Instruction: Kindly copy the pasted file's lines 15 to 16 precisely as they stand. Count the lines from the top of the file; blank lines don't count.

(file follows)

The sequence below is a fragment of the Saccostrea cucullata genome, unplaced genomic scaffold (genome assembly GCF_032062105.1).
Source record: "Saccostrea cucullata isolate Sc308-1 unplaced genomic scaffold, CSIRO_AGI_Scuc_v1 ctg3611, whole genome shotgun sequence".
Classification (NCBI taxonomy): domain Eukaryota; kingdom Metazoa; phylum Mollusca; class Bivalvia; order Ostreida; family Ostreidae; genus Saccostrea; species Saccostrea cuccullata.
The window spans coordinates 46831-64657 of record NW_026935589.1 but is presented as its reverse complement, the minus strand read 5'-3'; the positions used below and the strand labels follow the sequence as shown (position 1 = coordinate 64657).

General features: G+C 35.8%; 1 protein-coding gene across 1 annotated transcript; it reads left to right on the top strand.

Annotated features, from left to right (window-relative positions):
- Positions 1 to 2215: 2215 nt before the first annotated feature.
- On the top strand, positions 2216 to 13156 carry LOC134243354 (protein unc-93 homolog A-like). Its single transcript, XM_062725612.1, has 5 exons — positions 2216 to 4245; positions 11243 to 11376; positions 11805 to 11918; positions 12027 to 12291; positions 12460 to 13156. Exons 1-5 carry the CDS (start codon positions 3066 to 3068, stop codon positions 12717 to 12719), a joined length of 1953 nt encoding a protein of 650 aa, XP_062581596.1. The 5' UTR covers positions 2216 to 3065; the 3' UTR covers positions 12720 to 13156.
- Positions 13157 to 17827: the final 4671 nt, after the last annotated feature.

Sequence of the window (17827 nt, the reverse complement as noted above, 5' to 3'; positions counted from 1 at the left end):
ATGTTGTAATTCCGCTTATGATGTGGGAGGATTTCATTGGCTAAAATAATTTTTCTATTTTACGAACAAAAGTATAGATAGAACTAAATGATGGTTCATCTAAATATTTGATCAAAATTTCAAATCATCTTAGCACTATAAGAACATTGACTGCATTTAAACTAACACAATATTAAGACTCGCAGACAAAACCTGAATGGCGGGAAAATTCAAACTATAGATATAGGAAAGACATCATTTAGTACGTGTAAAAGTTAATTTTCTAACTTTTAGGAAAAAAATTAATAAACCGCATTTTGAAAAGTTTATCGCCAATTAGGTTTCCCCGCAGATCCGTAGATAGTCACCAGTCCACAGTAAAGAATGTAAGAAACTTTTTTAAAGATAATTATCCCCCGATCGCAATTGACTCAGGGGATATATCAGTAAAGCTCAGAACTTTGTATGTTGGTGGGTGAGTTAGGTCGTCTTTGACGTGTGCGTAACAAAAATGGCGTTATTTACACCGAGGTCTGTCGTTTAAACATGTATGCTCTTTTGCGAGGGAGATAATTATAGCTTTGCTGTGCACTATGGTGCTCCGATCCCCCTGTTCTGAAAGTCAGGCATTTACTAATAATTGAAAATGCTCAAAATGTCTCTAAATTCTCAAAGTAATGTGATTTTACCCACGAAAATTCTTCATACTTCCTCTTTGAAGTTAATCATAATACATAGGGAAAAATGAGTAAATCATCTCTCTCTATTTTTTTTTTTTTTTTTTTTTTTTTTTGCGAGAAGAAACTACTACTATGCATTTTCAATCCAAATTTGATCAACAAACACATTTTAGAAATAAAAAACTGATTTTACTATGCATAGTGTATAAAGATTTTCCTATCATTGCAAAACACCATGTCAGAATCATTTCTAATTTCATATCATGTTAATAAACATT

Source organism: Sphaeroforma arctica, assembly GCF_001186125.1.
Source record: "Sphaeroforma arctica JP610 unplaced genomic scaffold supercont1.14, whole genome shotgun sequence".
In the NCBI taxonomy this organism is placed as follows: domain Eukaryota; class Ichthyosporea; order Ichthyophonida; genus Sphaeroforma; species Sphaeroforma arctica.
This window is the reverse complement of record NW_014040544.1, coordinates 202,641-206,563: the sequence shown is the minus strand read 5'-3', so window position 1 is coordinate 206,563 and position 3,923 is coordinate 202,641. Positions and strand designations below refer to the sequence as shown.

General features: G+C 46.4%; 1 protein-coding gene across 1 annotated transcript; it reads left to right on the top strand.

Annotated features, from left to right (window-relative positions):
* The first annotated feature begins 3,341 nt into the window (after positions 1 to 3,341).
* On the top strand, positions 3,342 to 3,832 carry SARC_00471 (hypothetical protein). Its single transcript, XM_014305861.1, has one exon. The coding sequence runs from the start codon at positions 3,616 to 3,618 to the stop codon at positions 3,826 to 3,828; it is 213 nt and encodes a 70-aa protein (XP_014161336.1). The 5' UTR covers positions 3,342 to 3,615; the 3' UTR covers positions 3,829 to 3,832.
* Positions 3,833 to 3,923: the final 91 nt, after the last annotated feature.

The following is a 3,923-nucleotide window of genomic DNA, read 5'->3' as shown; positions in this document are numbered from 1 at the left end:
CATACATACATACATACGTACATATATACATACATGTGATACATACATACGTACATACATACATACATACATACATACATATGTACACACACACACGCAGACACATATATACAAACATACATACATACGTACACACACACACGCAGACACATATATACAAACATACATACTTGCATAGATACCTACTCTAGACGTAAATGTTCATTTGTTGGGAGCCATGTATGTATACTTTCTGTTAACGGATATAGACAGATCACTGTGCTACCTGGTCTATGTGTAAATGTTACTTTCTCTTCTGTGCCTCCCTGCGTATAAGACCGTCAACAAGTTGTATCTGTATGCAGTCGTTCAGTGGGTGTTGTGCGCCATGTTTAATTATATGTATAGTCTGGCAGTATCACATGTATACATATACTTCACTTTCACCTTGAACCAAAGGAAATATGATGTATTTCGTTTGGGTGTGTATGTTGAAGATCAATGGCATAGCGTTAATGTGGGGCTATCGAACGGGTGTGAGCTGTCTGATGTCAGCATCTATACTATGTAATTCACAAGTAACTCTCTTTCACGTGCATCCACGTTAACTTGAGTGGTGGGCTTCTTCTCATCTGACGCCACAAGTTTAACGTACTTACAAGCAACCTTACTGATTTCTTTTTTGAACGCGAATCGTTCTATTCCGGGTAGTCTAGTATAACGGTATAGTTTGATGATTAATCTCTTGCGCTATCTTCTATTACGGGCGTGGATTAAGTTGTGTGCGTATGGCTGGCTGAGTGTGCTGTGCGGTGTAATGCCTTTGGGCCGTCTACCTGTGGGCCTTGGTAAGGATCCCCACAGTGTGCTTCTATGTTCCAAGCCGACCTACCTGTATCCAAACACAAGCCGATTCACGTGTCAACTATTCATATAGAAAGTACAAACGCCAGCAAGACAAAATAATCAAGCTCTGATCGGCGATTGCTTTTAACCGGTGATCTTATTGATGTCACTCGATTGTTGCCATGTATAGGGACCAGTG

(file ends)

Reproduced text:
This window is the reverse complement of record NW_014040544.1, coordinates 202,641-206,563: the sequence shown is the minus strand read 5'-3', so window position 1 is coordinate 206,563 and position 3,923 is coordinate 202,641. Positions and strand designations below refer to the sequence as shown.

General features: G+C 46.4%; 1 protein-coding gene across 1 annotated transcript; it reads left to right on the top strand.